The non-polarised capacitors should be reasonable quality types, dipped polyester or mylar types are suitable. Try to avoid the cheap ceramic disk types, for this project. The PCB holes for these components are on a 0.4" pitch, which is suitable for the suggested types.

Two PCBs are required for a stereo unit. Do not fit D1-D4, C12 and C13, on one PCB.

The prototype had rotary pots, and was constructed in a plastic case that matched my other projects. Many constructors may prefer a more orthodox layout, with slider controls and an instrument or desk case.

Whatever case is used, the PCB's should be mounted as close as possible to the control pots. Use short lengths of wire to connect the pot tags directly to the PCB pads. On the PCB, the left pad for each pot is the minimum or anti-clockwise end of the track, the centre pad is the wiper, and the right pad is the maximum or clockwise end.

Connect the input socket to the SK1 pads, and the output socket to SK2. In both cases the centre core of the screened cable goes to the left pin. The IN/OUT switch connects to the SW1 pads, with the wiper to the centre pad.

The transformer may now be connected to the X1 pads on the PCB, with the centre tap to the middle pad. For a stereo unit, connect the transformer to the PCB with the diodes fitted, and link the SK3 pads on the two boards together. The mains input flex may be joined to the transformer primary wires with a choc-block connector or similar.

Testing and Operation
There is nothing to set up on this unit, it will either work or fail depending on how well it was put together! These few checks with a test meter will confirm that everything is reasonably OK, before connecting the unit to your audio equipment.

First set the test meter to the 20V range, and check the supplies on one of the IC's. There should be about +12V on pin 4 and -12V on pin 13. Now connect the meter to the output (pin 1 of IC1), the voltage should be 0V or thereabouts. Turn each of the five pots to both ends, and check the output remains at almost 0V. If the output is not at 0V (+/- 0.1V) something is wrong, which should be investigated. Now connect the unit to your audio equipment, cross your fingers, and try it.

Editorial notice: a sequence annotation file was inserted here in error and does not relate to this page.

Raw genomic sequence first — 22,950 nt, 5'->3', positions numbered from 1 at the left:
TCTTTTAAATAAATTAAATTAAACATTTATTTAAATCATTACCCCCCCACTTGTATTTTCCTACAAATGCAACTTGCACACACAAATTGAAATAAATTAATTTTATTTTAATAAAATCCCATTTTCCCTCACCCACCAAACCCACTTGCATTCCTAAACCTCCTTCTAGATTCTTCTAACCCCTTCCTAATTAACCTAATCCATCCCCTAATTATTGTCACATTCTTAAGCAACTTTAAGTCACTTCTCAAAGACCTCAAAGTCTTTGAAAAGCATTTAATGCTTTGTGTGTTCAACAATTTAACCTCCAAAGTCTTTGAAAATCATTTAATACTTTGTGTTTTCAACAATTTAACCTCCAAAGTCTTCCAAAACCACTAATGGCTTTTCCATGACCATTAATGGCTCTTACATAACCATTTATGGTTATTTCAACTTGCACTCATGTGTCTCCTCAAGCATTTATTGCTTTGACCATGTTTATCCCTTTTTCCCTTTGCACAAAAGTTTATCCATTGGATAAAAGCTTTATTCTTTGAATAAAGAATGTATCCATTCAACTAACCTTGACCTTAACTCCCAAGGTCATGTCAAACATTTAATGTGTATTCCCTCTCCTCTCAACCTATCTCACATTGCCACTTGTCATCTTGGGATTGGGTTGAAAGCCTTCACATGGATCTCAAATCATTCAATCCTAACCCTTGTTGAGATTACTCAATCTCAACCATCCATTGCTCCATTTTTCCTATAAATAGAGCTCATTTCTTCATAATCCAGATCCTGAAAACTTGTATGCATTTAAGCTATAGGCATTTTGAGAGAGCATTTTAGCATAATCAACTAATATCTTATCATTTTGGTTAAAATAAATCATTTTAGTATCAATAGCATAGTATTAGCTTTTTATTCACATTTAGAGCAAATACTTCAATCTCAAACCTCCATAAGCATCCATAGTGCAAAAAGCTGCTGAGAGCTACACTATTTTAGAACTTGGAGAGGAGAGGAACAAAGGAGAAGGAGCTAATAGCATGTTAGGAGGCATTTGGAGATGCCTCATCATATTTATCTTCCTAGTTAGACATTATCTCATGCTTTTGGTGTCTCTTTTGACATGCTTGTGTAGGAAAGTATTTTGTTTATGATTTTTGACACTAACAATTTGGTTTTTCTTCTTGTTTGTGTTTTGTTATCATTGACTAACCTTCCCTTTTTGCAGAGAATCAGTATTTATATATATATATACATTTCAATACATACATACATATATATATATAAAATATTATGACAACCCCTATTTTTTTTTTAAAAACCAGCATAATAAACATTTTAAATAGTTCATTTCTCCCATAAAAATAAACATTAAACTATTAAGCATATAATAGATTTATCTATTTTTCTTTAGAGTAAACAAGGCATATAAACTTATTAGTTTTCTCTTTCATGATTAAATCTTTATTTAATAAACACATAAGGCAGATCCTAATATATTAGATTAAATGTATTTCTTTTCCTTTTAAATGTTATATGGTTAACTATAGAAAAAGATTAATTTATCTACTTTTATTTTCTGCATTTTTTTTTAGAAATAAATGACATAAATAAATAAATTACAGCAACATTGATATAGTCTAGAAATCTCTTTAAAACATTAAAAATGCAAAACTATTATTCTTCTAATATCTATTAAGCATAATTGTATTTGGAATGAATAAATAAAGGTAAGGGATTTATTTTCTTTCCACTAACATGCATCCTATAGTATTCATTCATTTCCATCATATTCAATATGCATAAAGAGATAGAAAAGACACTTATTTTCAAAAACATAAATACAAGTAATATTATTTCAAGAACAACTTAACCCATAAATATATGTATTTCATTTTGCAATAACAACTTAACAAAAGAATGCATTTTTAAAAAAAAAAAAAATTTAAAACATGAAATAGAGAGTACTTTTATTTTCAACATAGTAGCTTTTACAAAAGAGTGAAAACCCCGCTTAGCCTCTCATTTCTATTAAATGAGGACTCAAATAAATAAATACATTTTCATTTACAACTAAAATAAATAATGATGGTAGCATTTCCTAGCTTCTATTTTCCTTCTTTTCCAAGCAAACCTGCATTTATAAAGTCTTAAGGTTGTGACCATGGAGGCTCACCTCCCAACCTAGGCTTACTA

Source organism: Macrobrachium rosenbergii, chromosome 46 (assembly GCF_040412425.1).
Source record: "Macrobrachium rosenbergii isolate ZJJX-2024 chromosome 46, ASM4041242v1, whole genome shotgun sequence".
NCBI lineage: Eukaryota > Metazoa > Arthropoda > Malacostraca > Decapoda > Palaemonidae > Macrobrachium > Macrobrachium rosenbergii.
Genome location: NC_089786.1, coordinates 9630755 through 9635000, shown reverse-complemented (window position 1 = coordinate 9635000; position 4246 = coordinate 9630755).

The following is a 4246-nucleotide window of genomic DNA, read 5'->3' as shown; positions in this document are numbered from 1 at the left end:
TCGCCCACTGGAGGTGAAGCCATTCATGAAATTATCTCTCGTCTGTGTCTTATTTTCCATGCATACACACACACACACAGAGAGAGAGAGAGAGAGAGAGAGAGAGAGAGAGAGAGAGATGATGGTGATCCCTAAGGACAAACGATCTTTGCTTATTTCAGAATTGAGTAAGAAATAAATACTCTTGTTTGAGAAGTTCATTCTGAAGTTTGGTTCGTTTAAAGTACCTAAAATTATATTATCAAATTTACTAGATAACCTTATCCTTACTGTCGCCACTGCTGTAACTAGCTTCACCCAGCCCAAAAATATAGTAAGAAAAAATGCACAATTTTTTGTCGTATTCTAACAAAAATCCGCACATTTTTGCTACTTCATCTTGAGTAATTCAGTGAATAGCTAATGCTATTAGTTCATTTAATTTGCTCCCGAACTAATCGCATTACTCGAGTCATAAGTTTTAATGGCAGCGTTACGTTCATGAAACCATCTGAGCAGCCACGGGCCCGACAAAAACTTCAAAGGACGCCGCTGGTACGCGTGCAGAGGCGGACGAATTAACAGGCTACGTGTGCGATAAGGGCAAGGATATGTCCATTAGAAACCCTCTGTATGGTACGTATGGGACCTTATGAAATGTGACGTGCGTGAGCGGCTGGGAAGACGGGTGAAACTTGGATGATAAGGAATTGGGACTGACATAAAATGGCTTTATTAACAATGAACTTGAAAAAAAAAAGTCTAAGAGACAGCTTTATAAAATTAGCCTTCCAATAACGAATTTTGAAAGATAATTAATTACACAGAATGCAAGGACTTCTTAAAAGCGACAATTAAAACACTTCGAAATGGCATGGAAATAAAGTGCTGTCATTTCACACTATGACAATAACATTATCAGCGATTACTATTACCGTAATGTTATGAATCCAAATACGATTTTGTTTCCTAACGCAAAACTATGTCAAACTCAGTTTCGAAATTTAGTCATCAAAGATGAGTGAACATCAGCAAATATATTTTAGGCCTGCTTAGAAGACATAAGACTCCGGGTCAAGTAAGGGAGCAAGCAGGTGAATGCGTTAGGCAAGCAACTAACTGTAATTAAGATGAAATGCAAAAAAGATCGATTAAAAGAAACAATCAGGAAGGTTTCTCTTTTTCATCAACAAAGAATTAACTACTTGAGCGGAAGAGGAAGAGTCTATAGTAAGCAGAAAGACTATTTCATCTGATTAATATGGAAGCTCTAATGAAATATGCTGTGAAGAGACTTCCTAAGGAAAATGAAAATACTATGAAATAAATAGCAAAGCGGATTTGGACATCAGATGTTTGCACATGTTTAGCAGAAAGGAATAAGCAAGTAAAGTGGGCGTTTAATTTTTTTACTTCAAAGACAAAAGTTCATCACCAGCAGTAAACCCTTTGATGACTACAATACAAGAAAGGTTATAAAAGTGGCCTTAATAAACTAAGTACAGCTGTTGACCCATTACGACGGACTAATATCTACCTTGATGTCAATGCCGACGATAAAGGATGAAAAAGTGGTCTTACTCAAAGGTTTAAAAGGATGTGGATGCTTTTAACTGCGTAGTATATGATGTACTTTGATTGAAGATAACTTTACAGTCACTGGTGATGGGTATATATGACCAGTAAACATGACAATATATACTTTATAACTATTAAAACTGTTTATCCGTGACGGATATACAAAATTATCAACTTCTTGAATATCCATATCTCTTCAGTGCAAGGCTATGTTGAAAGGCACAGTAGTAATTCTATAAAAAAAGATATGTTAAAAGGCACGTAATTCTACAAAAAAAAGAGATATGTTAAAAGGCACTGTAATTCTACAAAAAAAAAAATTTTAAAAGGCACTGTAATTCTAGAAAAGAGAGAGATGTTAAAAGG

If the output of this unit is connected to a video recorder or some other piece of equipment with an automatic level control, you may find that the sound level drops if the 100Hz or 300Hz controls are turned up too far. Most automatic level circuits respond more to the bass frequencies.

Bearing this in mind, faint and grotty recordings can sometimes be avoided by turning the 100Hz and 300Hz bands down a bit to reduce the effect of the level control. Turn the 1KHz and 3KHz up a bit to improve the clarity, and turn the 10KHz down to get rid of any hiss. The result may sound a bit thin, but it is better than a quiet muffled sound with tape hiss.

There's not much else I can say about using this unit. Most people know what a graphic equalizer does, and a little trial and error will show the effect of each frequency band.


Zip Files

When I designed this unit I wrote a little program in QuickBasic to calculate the gyrator component values. I have now found a copy on an old backup disk and have included it on this website. A link to the download file (includes source code and .exe file) is in the list below.

Steven Dumon suggests the use of a TL074 dual op-amp in place of the LF347 (which is apparently now difficult to obtain).


Resistors (0.25W 5% or better)
R1,2 47K
R3,4,5,6 10K
R7,9,11,13,15 1K2
R8,10,12,14,16 18K
R17,18 100R
VR1,2,3,4,5 50K Pot
C1 470n
C2,3 330n
C4,5 100n
C6,7 33n
C8,9 10n
C10,11 3n3
C12,13 220u 16V
C14,15 100u 16V
IC1,2 LF347
D1,2,3,4 1N4001


9-0-9V 100mA Transformer, PCB, Case, Knobs, SPDT Switch, Two Phono Sockets, Screened Cable, Wire, Mains Flex.

This project, including all text, images and diagrams, is copyright 1991 - 2003 Paul Stenning. No part of this article may be reproduced in any form without prior written permission from Paul Stenning and WallyWare, inc. All details are believed to be accurate, but no liability can be accepted for any errors.